Next Friday night, veteran singer Lee Fields will bring the soul back to The Fillmore along with his backing band The Expressions. The group’s new album, Emma Jean, was released two weeks ago on Brooklyn’s Truth & Soul Records, which is home to similar soul revivalist artists including Sharon Jones & The Dap Kings. At a time when critics are looking at hip hop artists skeptically, “don’t talk the talk talk, if you can’t walk the walk,” Truth & Soul Records’ artist like Fields’ are the truth, through and through. A fan ever since his Curtis Mayfield-styled joint, “Ladies,” I can’t help but feel that Fields’ timeless style continues to age, gracefully, and complexly. On the new album’s highlighted single, a cover of JJ Cale’s track “Magnolia,” Fields’ vocals wax smoother than ever, slightly giving into a twang that almost pays homage to the late great singer’s country rockability.
We’re excited to offer a pair of tickets to one lucky winner to see Lee Fields & The Expressions in action. All you have to do is sign up and activate your subscription for our mailing list below. (We’ll announce the winner next Wednesday at 5pm PST. Make sure to use a valid email, or we won’t be able to contact you!) Read More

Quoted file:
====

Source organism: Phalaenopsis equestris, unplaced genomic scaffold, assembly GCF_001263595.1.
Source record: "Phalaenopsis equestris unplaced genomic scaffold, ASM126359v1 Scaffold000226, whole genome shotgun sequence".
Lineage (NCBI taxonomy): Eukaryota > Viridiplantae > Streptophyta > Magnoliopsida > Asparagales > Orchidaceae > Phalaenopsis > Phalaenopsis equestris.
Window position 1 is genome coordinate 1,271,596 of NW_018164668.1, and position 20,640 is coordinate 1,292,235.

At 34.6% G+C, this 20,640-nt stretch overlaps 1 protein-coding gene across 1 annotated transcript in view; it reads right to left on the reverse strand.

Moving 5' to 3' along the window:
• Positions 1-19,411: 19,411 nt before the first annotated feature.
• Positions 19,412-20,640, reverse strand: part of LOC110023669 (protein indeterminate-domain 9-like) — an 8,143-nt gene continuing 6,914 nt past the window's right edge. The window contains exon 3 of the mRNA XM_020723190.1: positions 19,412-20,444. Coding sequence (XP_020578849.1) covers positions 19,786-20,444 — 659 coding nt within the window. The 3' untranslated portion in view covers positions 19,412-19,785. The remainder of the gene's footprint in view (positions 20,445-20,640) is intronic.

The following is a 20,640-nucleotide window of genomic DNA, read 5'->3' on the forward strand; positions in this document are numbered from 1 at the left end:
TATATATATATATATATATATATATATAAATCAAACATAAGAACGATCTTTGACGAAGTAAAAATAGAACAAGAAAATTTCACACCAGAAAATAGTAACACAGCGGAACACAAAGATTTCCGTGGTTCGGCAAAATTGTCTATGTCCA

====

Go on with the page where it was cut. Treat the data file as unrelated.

Phil Elverum, known as The Microphones and more recently as Mount Eerie, brought a subdued solo performance to The Chapel last Thursday night that I didn’t quite expect. While his albums as Eerie evoke the hugeness of nature with their sprawling instrumentation, Elverum’s live performance featured only his acoustic guitar, his voice, and a few musical gadgets lying around. Only after did I realize–to understand Elverum is to expect the unexpected.
In 2012, Elverum released his fifth album as Mount Eerie, Clear Moon. On Moon and other Eerie albums, Elverum creates intricate soundscapes: soft layers of dusty analog keyboards, sparse drumming that is more textural than rhythmic, and heaps of toneless guitar feedback that sound like being dragged underwater at 100 miles per hour. Jayson Greene, in his review for Pitchfork, wrote: “[it] has the misty-but-tactile feeling of a sense memory…like anxious, living beings that are trying to whisper something to you that you don’t want to know.”